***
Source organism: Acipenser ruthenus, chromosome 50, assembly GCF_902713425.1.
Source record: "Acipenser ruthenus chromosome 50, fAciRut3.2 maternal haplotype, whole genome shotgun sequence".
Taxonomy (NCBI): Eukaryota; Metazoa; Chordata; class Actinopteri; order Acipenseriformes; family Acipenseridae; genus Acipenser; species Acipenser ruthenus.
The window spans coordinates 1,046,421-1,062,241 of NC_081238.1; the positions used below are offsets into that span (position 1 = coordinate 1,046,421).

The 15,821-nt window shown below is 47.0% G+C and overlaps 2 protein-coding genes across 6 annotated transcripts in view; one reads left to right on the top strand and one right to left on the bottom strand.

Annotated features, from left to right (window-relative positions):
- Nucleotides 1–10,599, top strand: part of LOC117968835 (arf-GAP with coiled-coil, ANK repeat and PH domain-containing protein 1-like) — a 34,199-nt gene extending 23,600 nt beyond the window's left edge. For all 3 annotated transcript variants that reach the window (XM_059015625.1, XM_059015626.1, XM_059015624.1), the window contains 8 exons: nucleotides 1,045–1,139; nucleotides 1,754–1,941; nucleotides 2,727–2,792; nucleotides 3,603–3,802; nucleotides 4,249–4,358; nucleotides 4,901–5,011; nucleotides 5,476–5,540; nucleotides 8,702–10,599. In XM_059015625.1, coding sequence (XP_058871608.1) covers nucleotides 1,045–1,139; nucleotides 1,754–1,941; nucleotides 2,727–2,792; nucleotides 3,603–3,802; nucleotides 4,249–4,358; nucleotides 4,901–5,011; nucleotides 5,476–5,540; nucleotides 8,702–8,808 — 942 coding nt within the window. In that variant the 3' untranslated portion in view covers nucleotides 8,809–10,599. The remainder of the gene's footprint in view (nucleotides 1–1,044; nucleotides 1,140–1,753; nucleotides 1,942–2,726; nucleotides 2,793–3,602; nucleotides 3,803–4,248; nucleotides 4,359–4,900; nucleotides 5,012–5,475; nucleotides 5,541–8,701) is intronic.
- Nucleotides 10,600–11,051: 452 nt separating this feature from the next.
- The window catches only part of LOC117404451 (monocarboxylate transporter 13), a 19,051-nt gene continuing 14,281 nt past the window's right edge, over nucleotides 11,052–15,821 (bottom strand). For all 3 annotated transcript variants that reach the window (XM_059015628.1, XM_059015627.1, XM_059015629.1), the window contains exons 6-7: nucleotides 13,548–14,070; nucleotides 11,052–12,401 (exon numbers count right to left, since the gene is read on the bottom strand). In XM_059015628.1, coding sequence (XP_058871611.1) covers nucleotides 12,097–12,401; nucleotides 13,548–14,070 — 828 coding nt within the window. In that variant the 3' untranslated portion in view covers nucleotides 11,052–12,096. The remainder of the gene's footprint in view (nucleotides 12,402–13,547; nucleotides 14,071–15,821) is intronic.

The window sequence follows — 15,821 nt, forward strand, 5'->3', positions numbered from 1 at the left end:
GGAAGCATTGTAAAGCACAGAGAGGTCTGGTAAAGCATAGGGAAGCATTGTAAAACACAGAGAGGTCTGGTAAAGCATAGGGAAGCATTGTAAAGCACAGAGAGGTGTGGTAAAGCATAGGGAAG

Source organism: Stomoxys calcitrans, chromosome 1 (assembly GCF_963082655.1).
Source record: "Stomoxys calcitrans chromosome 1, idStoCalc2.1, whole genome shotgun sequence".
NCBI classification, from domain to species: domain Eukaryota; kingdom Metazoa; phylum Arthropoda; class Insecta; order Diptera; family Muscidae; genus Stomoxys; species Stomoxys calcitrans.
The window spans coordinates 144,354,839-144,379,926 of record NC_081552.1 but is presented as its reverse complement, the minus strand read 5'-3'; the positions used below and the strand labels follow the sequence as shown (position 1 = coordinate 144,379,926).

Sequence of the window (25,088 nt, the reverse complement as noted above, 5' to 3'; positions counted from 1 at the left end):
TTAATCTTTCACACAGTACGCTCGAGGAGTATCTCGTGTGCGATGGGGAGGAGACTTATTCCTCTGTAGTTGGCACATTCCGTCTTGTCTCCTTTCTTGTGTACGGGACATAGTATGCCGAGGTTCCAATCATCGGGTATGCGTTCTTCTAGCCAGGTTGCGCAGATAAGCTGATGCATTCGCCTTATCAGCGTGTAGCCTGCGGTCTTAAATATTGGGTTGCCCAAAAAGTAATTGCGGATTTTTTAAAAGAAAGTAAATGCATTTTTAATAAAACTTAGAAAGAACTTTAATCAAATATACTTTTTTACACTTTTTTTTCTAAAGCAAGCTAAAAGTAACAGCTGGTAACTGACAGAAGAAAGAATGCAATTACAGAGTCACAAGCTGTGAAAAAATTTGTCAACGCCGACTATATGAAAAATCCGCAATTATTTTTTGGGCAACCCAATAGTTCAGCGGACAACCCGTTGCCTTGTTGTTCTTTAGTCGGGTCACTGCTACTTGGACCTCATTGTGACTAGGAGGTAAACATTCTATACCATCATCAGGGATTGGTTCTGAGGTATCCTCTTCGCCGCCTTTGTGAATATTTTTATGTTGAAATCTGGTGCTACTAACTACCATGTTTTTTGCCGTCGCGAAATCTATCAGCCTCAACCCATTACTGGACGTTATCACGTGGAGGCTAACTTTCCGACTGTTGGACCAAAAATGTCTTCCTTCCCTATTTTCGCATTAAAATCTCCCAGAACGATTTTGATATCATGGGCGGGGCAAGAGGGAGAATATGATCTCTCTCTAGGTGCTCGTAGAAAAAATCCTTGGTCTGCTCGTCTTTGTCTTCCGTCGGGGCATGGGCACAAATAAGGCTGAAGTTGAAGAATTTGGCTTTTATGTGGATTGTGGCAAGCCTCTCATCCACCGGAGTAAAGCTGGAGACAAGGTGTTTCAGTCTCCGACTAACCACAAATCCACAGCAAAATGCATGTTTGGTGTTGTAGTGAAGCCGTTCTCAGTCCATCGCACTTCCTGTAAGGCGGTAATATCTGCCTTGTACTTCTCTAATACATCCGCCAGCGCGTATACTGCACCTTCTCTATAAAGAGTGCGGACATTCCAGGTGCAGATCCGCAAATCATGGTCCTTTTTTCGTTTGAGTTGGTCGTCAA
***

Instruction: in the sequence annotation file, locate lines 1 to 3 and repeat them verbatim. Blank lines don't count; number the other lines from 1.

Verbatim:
Source organism: Acipenser ruthenus, chromosome 50, assembly GCF_902713425.1.
Source record: "Acipenser ruthenus chromosome 50, fAciRut3.2 maternal haplotype, whole genome shotgun sequence".
Taxonomy (NCBI): Eukaryota; Metazoa; Chordata; class Actinopteri; order Acipenseriformes; family Acipenseridae; genus Acipenser; species Acipenser ruthenus.